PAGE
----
Momentum as a risk premium in finance has been extensively documented in the academic literature, with evidence of persistent abnormal returns demonstrated across a range of asset classes, prediction horizons and time periods [2, 3, 4]. Based on the philosophy that strong price trends have a tendency to persist, time series momentum strategies are typically designed to increase position sizes with large directional moves and reduce positions at other times. Although the intuition underpinning the strategy is clear, specific implementation details can vary widely between signals – with a plethora of methods available to estimate the magnitude of price trends [5, 6, 4] and map them to actual traded positions [7, 8, 9].
In recent times, deep neural networks have been increasingly used for time series prediction, outperforming traditional benchmarks in applications such as demand forecasting , medicine  and finance 13], deep learning models have been favoured for their ability to build representations of a given dataset  – capturing temporal dynamics and cross-sectional relationships in a purely data-driven manner. The adoption of deep neural networks has also been facilitated by powerful open-source frameworks such as TensorFlow  and PyTorch 
– which use automatic differentiation to compute gradients for backpropagation without having to explicitly derive them in advance. In turn, this flexibility has allowed deep neural networks to go beyond standard classification and regression models. For instance, the creation of hybrid methods that combine traditional time-series models with neural network components have been observed to outperform pure methods in either category – e.g. the exponential smoothing RNN , autoregressive CNNs 
and Kalman filter variants[20, 21]
– while also making outputs easier to interpret by practitioners. Furthermore, these frameworks have also enabled the development of new loss functions for training neural networks, such as adversarial loss functions in generative adversarial networks (GANs).
While numerous papers have investigated the use of machine learning for financial time series prediction, they typically focus on casting the underlying prediction problem as a standard regression or classification task[23, 24, 25, 12, 26, 19, 27]
– with regression models forecasting expected returns, and classification models predicting the direction of future price movements. This approach, however, could lead to suboptimal performance in the context time-series momentum for several reasons. Firstly, sizing positions based on expected returns alone does not take risk characteristics into account – such as the volatility or skew of the predictive returns distribution –- which could inadvertently expose signals to large downside moves. This is particularly relevant as raw momentum strategies without adequate risk adjustments, such as volatility scaling, are susceptible to large crashes during periods of market panic [28, 29]. Furthermore, even with volatility scaling – which leads to positively skewed returns distributions and long-option-like behaviour [30, 31] – trend following strategies can place more losing trades than winning ones and still be profitable on the whole – as they size up only into large but infrequent directional moves. As such,  argue that the fraction of winning trades is a meaningless metric of performance, given that it cannot be evaluated independently from the trading style of the strategy. Similarly, high classification accuracies may not necessarily translate into positive strategy performance, as profitability also depends on the magnitude of returns in each class. This is also echoed in betting strategies such as the Kelly criterion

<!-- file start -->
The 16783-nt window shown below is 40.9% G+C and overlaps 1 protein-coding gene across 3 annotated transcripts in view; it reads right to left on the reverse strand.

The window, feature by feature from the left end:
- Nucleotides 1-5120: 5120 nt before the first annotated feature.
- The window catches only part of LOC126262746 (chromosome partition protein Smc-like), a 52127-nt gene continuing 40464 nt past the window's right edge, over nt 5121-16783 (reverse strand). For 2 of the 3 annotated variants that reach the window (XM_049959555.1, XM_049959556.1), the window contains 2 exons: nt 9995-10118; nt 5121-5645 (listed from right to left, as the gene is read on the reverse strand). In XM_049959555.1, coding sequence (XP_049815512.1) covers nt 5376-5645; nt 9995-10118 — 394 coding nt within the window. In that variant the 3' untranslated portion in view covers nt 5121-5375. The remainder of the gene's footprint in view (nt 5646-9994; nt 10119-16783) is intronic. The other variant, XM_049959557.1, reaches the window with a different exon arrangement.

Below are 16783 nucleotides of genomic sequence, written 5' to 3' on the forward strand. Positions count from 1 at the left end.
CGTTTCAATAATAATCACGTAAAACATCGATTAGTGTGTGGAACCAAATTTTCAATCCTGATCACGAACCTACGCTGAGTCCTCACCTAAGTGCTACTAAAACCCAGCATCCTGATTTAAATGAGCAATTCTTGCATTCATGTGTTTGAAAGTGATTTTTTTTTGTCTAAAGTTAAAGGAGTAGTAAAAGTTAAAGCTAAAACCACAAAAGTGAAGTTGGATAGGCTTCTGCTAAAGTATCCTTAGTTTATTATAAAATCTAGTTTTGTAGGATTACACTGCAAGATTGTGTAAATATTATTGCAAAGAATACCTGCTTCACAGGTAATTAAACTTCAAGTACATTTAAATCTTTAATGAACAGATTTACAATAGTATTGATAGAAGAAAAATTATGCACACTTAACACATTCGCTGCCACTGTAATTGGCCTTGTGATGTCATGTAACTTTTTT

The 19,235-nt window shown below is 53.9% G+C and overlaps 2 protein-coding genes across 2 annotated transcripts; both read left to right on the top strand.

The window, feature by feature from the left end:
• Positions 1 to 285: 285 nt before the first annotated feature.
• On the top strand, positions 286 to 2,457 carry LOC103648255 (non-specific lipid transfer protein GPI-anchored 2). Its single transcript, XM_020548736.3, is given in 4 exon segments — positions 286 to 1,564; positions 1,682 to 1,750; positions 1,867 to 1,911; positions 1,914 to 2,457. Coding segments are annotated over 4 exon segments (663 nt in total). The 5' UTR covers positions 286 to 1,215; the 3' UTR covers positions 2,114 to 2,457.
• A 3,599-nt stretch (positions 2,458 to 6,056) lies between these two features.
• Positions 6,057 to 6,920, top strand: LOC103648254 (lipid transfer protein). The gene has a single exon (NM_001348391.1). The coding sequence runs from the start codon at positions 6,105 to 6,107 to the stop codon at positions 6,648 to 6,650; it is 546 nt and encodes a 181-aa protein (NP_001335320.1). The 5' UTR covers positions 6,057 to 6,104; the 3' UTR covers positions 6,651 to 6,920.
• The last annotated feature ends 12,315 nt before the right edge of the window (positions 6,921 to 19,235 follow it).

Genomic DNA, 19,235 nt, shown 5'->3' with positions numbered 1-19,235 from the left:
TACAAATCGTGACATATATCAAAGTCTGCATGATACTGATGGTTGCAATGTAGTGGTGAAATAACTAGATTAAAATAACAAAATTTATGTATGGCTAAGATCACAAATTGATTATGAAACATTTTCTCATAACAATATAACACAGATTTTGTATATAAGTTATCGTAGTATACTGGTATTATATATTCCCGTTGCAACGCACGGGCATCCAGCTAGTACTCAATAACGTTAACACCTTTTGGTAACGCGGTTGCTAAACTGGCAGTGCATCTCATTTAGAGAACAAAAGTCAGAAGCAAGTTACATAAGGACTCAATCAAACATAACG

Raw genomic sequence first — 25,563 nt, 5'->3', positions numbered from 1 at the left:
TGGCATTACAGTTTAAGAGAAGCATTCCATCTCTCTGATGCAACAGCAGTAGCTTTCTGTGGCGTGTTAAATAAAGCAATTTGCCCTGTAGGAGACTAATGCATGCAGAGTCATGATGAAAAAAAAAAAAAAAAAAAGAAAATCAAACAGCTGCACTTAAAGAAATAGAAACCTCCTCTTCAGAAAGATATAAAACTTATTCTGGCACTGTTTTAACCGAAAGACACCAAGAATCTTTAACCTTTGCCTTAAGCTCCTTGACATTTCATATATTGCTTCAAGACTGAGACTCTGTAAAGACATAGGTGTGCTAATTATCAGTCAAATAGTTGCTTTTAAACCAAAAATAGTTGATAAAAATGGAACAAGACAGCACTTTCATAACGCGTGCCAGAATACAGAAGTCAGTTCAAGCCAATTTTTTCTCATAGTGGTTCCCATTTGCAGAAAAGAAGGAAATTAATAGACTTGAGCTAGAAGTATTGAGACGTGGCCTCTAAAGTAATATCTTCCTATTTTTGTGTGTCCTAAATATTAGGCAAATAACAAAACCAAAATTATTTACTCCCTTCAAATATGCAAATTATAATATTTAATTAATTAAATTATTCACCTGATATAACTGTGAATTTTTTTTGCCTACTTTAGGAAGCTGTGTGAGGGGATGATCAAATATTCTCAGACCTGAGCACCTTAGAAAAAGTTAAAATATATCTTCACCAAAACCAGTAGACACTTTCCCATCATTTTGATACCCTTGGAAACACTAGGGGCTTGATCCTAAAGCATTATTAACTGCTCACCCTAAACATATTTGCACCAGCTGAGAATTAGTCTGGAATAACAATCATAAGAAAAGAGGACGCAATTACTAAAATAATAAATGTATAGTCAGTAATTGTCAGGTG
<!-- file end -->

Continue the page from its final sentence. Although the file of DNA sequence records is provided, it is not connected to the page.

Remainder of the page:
, which requires both win/loss probabilities and betting odds for optimal sizing in binomial games. In light of the deficiencies of standard supervised learning techniques, new loss functions and training methods would need to be explored for position sizing – accounting for trade-offs between risk and reward.
In this paper, we introduce a novel class of hybrid models that combines deep learning-based trading signals with the volatility scaling framework used in time series momentum strategies [8, 1] – which we refer to as the Deep Momentum Networks (DMNs). This improves existing methods from several angles. Firstly, by using deep neural networks to directly generate trading signals, we remove the need to manually specify both the trend estimator and position sizing methodology – allowing them to be learnt directly using modern time series prediction architectures. Secondly, by utilising automatic differentiation in existing backpropagation frameworks, we explicitly optimise networks for risk-adjusted performance metrics, i.e. the Sharpe ratio , improving the risk profile of the signal on the whole. Lastly, retaining a consistent framework with other momentum strategies also allows us to retain desirable attributes from previous works – specifically volatility scaling, which plays a critical role in the positive performance of time series momentum strategies . This consistency also helps when making comparisons to existing methods, and facilitates the interpretation of different components of the overall signal by practitioners.
2 Related Works
2.1 Classical Momentum Strategies